Darryl (DMC/Darryl Makes Comics) McDaniels awards Best Cover Artist ‘Ringo! Award to Frank Cho.

Here is the list of winners selected from the final ballot:

Best Cover Artist–Frank Cho (who accepted the award singing the “Thank You Very Much” song from Oliver)

Best Series–Vision (Marvel Comics)

Best Letterer–Todd Klein

Best Colorist–Laura Martin

Best Humor Comic–I Hate Fairyland, Skottie Young, Jean-Francois Beaulieu (Image Comics)

Best Original Graphic Novel–March: Book III, John Lewis, Andrew Aydin, Nate Powell (Top Shelf Productions)

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Named for legendary comics creator Will Eisner, the Eisner Awards saw their 29th presentation last night.  Celebrities including Community star Danny Pudi, Star Wars: The Force Awakens and Heroes’ star Greg Grunberg, and game show host Wayne Brady among several comic books greats were on hand to present awards for the past year’s best works in comics at San Diego Comic-Con 2017.

We previewed the nominees earlier this year here at borg.com.  One of our favorites, artist Jill Thompson, took all three categories she was nominated in this year–for Best Painter/Multimedia Artist for her Wonder Woman: The True Amazon and Beasts of Burden: What the Cat Dragged In, for Best Graphic Album-New for Wonder Woman: The True Amazon, and for her Beasts of Burden: What the Cat Dragged In for Best Single Issue/One-Shot (with Evan Dorkin and Sarah Dyer).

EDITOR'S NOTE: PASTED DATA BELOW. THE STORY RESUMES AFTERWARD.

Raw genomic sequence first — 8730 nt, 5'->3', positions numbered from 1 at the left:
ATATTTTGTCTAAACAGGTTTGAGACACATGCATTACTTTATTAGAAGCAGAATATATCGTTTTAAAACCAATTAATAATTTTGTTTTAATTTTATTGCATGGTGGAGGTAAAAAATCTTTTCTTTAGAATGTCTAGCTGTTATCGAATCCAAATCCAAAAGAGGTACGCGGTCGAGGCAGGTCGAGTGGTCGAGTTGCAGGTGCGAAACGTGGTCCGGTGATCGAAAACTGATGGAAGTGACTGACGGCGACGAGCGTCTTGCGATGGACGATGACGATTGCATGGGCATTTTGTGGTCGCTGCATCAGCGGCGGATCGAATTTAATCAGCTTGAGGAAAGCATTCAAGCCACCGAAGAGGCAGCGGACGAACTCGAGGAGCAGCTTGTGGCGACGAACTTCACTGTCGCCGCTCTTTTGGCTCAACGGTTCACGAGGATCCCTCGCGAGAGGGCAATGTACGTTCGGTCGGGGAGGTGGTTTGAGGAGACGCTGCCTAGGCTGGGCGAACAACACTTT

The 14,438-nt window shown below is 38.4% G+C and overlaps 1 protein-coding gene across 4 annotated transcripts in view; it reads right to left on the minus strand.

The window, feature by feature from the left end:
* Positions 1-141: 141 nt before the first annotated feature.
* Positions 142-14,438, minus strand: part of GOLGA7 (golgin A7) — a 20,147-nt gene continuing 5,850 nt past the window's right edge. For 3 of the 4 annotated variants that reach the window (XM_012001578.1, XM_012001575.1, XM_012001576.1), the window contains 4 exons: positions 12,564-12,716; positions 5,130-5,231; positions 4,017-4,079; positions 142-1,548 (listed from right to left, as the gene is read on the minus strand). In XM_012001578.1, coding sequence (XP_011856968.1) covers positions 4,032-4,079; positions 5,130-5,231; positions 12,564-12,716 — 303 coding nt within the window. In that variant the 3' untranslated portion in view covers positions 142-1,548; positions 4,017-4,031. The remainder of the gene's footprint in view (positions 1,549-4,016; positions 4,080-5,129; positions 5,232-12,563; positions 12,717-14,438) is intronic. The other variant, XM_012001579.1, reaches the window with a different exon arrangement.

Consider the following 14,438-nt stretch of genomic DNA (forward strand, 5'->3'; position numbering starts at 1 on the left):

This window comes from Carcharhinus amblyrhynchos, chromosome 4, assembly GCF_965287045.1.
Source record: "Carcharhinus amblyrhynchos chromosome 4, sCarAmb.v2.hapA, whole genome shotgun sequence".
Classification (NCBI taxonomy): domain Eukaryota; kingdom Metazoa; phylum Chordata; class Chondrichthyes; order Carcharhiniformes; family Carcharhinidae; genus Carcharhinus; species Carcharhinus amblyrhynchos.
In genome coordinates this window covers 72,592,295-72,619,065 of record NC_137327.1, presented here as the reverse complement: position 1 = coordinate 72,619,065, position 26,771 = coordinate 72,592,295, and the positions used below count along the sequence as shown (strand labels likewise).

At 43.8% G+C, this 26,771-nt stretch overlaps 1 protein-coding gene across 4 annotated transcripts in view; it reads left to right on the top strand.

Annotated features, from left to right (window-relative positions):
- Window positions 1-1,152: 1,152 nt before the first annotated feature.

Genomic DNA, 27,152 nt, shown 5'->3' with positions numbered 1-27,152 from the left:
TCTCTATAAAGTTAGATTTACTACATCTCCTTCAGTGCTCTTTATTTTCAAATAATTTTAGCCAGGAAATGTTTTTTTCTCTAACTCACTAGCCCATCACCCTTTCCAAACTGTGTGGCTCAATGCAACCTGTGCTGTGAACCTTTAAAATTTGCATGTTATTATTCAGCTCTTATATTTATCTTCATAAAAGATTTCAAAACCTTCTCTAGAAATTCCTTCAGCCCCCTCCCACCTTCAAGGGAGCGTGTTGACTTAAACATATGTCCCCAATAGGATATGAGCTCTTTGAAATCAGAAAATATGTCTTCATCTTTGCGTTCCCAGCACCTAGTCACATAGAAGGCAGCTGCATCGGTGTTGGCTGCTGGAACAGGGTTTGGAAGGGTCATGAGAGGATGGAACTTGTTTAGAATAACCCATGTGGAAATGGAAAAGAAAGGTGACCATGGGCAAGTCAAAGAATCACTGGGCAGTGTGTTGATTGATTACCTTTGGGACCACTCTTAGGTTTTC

Sonny Liew and his The Art of Charlie Chan Hock Chye (Pantheon), was the big individual winner, for Best U.S. Edition of International Material–Asia, Best Writer/Artist, and Best Publication Design.  Saga also took multiple awards, earning its creators four awards.  Archie Comics received multiple wins for Erica Henderson and Ryan North for Best Publication for Teens for The Unbeatable Squirrel Girl, and Best Humor Publication for Jughead.

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Ten years after Return of the Jedi, Topps trading cards editor and writer Gary Gerani was tasked once again to meet fan demand for more Star Wars trading cards.  Many years before he would create photo cards for a new trilogy of prequels, he would team up with Lucasfilm’s Steve Sansweet to showcase Star Wars as interpreted by some of the best artists that contributed to the films or would re-imagine the “Star Wars Galaxy” in their own styles.

The three resulting trading card series have been released in the 2016 addition to Abrams ComicArts successful hardbound series featured here previously at borg.comStar Wars Galaxy: The Original Topps Trading Card Series includes the works of more than 170 artists in more than 200 card reproductions, plus commentary by Gerani and an afterword by notable poster artist Drew Struzan.  Unlike the prior volumes in the series, only the obverse image from the cards, which featured the artwork, is included.